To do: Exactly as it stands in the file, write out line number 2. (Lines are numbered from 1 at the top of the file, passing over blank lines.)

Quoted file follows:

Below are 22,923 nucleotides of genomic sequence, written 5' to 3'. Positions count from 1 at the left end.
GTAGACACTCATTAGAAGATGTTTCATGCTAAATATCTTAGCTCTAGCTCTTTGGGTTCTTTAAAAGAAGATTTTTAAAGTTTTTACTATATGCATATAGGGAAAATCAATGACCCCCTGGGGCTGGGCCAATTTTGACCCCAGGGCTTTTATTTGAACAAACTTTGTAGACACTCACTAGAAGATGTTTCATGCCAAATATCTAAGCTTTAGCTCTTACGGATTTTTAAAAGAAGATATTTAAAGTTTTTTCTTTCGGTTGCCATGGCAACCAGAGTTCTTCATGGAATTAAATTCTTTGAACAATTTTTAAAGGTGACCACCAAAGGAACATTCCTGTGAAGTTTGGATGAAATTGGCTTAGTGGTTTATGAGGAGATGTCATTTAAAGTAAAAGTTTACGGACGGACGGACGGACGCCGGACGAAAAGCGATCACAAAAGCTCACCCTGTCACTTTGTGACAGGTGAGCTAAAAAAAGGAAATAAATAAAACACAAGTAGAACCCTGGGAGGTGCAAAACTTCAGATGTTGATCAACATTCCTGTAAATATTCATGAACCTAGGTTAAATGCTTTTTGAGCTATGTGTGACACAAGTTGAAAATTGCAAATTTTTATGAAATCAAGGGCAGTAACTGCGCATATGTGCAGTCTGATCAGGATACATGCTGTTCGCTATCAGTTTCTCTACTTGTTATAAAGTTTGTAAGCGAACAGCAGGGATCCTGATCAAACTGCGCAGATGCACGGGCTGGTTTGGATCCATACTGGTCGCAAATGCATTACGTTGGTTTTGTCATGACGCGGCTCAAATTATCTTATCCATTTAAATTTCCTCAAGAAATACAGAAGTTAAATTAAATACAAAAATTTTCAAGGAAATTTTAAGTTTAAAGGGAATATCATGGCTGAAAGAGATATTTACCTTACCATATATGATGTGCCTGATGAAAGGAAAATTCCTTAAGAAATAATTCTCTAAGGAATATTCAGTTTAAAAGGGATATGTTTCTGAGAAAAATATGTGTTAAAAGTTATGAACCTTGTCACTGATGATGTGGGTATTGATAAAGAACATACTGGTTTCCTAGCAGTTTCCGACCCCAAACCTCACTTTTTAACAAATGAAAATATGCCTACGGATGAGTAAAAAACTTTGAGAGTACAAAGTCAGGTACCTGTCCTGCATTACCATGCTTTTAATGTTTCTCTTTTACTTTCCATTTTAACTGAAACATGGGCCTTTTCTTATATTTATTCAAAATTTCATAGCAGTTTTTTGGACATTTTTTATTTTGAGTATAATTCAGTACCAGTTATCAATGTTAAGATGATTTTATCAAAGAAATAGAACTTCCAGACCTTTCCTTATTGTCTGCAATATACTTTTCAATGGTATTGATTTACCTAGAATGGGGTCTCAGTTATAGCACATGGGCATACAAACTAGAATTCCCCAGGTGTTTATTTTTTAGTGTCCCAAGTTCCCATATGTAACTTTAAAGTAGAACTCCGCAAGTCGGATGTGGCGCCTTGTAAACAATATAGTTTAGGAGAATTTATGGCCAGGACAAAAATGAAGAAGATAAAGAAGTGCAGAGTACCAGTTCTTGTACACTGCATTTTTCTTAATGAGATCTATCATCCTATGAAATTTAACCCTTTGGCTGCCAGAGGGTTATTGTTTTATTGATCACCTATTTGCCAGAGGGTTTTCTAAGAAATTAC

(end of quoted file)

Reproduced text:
GTAGACACTCATTAGAAGATGTTTCATGCTAAATATCTTAGCTCTAGCTCTTTGGGTTCTTTAAAAGAAGATTTTTAAAGTTTTTACTATATGCATATAGGGAAAATCAATGACCCCCTGGGGCTGGGCCAATTTTGACCCCAGGGCTTTTATTTGAACAAACTTTGTAGACACTCACTAGAAGATGTTTCATGCCAAATATCTAAGCTTTAGCTCTTACGGATTTTTAAAAGAAGATATTTAAAGTTTTTTCTTTCGGTTGCCATGGCAACCAGAGTTCTTCATGGAATTAAATTCTTTGAACAATTTTTAAAGGTGACCACCAAAGGAACATTCCTGTGAAGTTTGGATGAAATTGGCTTAGTGGTTTATGAGGAGATGTCATTTAAAGTAAAAGTTTACGGACGGACGGACGGACGCCGGACGAAAAGCGATCACAAAAGCTCACCCTGTCACTTTGTGACAGGTGAGCTAAAAAAAGGAAATAAATAAAACACAAGTAGAACCCTGGGAGGTGCAAAACTTCAGATGTTGATCAACATTCCTGTAAATATTCATGAACCTAGGTTAAATGCTTTTTGAGCTATGTGTGACACAAGTTGAAAATTGCAAATTTTTATGAAATCAAGGGCAGTAACTGCGCATATGTGCAGTCTGATCAGGATACATGCTGTTCGCTATCAGTTTCTCTACTTGTTATAAAGTTTGTAAGCGAACAGCAGGGATCCTGATCAAACTGCGCAGATGCACGGGCTGGTTTGGATCCATACTGGTCGCAAATGCATTACGTTGGTTTTGTCATGACGCGGCTCAAATTATCTTATCCATTTAAATTTCCTCAAGAAATACAGAAGTTAAATTAAATACAAAAATTTTCAAGGAAATTTTAAGTTTAAAGGGAATATCATGGCTGAAAGAGATATTTACCTTACCATATATGATGTGCCTGATGAAAGGAAAATTCCTTAAGAAATAATTCTCTAAGGAATATTCAGTTTAAAAGGGATATGTTTCTGAGAAAAATATGTGTTAAAAGTTATGAACCTTGTCACTGATGATGTGGGTATTGATAAAGAACATACTGGTTTCCTAGCAGTTTCCGACCCCAAACCTCACTTTTTAACAAATGAAAATATGCCTACGGATGAGTAAAAAACTTTGAGAGTACAAAGTCAGGTACCTGTCCTGCATTACCATGCTTTTAATGTTTCTCTTTTACTTTCCATTTTAACTGAAACATGGGCCTTTTCTTATATTTATTCAAAATTTCATAGCAGTTTTTTGGACATTTTTTATTTTGAGTATAATTCAGTACCAGTTATCAATGTTAAGATGATTTTATCAAAGAAATAGAACTTCCAGACCTTTCCTTATTGTCTGCAATATACTTTTCAATGGTATTGATTTACCTAGAATGGGGTCTCAGTTATAGCACATGGGCATACAAACTAGAATTCCCCAGGTGTTTATTTTTTAGTGTCCCAAGTTCCCATATGTAACTTTAAAGTAGAACTCCGCAAGTCGGATGTGGCGCCTTGTAAACAATATAGTTTAGGAGAATTTATGGCCAGGACAAAAATGAAGAAGATAAAGAAGTGCAGAGTACCAGTTCTTGTACACTGCATTTTTCTTAATGAGATCTATCATCCTATGAAATTTAACCCTTTGGCTGCCAGAGGGTTATTGTTTTATTGATCACCTATTTGCCAGAGGGTTTTCTAAGAAATTAC